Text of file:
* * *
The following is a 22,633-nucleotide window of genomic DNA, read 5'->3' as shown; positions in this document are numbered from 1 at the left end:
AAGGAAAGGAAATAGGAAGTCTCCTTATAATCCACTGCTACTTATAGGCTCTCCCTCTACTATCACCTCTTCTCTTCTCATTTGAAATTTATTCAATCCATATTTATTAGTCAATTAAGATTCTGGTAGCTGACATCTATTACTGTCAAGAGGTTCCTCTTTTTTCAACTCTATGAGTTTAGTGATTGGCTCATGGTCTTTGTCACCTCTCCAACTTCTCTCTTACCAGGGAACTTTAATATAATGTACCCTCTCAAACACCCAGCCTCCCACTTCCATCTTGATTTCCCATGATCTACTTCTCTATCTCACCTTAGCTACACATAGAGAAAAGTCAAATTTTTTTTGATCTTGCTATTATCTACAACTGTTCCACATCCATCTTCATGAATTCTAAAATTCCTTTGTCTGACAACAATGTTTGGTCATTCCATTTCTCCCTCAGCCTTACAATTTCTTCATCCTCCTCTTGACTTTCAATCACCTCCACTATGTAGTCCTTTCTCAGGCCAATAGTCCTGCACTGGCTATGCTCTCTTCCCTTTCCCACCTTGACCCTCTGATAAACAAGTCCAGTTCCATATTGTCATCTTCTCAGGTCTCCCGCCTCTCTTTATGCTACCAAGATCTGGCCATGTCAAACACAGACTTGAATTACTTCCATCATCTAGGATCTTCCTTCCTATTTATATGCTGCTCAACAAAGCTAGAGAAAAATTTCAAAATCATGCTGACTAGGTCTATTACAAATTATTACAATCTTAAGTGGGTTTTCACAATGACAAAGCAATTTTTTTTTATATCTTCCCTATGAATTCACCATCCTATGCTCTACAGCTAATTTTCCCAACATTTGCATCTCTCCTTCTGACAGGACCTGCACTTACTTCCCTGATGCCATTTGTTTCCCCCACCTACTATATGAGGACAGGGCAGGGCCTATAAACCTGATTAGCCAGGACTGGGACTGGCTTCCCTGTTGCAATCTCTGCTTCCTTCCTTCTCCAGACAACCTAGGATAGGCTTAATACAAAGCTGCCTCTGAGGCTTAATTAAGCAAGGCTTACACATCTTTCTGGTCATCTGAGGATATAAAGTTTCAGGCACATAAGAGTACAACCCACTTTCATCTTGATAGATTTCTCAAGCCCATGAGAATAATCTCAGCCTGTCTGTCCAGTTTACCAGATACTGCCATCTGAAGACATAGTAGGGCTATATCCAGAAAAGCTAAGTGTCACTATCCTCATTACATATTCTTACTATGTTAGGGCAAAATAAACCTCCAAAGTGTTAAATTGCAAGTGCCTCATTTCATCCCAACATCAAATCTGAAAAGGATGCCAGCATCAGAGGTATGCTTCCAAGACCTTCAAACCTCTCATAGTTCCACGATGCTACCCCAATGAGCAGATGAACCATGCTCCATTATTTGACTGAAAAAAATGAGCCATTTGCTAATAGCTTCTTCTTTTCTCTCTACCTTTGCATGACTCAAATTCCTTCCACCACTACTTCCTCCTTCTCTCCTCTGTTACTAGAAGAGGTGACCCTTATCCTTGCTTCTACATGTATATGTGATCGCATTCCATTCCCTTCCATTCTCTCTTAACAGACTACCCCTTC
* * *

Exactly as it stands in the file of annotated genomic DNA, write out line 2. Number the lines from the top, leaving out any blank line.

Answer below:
AAGGAAAGGAAATAGGAAGTCTCCTTATAATCCACTGCTACTTATAGGCTCTCCCTCTACTATCACCTCTTCTCTTCTCATTTGAAATTTATTCAATCCATATTTATTAGTCAATTAAGATTCTGGTAGCTGACATCTATTACTGTCAAGAGGTTCCTCTTTTTTCAACTCTATGAGTTTAGTGATTGGCTCATGGTCTTTGTCACCTCTCCAACTTCTCTCTTACCAGGGAACTTTAATATAATGTACCCTCTCAAACACCCAGCCTCCCACTTCCATCTTGATTTCCCATGATCTACTTCTCTATCTCACCTTAGCTACACATAGAGAAAAGTCAAATTTTTTTTGATCTTGCTATTATCTACAACTGTTCCACATCCATCTTCATGAATTCTAAAATTCCTTTGTCTGACAACAATGTTTGGTCATTCCATTTCTCCCTCAGCCTTACAATTTCTTCATCCTCCTCTTGACTTTCAATCACCTCCACTATGTAGTCCTTTCTCAGGCCAATAGTCCTGCACTGGCTATGCTCTCTTCCCTTTCCCACCTTGACCCTCTGATAAACAAGTCCAGTTCCATATTGTCATCTTCTCAGGTCTCCCGCCTCTCTTTATGCTACCAAGATCTGGCCATGTCAAACACAGACTTGAATTACTTCCATCATCTAGGATCTTCCTTCCTATTTATATGCTGCTCAACAAAGCTAGAGAAAAATTTCAAAATCATGCTGACTAGGTCTATTACAAATTATTACAATCTTAAGTGGGTTTTCACAATGACAAAGCAATTTTTTTTTATATCTTCCCTATGAATTCACCATCCTATGCTCTACAGCTAATTTTCCCAACATTTGCATCTCTCCTTCTGACAGGACCTGCACTTACTTCCCTGATGCCATTTGTTTCCCCCACCTACTATATGAGGACAGGGCAGGGCCTATAAACCTGATTAGCCAGGACTGGGACTGGCTTCCCTGTTGCAATCTCTGCTTCCTTCCTTCTCCAGACAACCTAGGATAGGCTTAATACAAAGCTGCCTCTGAGGCTTAATTAAGCAAGGCTTACACATCTTTCTGGTCATCTGAGGATATAAAGTTTCAGGCACATAAGAGTACAACCCACTTTCATCTTGATAGATTTCTCAAGCCCATGAGAATAATCTCAGCCTGTCTGTCCAGTTTACCAGATACTGCCATCTGAAGACATAGTAGGGCTATATCCAGAAAAGCTAAGTGTCACTATCCTCATTACATATTCTTACTATGTTAGGGCAAAATAAACCTCCAAAGTGTTAAATTGCAAGTGCCTCATTTCATCCCAACATCAAATCTGAAAAGGATGCCAGCATCAGAGGTATGCTTCCAAGACCTTCAAACCTCTCATAGTTCCACGATGCTACCCCAATGAGCAGATGAACCATGCTCCATTATTTGACTGAAAAAAATGAGCCATTTGCTAATAGCTTCTTCTTTTCTCTCTACCTTTGCATGACTCAAATTCCTTCCACCACTACTTCCTCCTTCTCTCCTCTGTTACTAGAAGAGGTGACCCTTATCCTTGCTTCTACATGTATATGTGATCGCATTCCATTCCCTTCCATTCTCTCTTAACAGACTACCCCTTC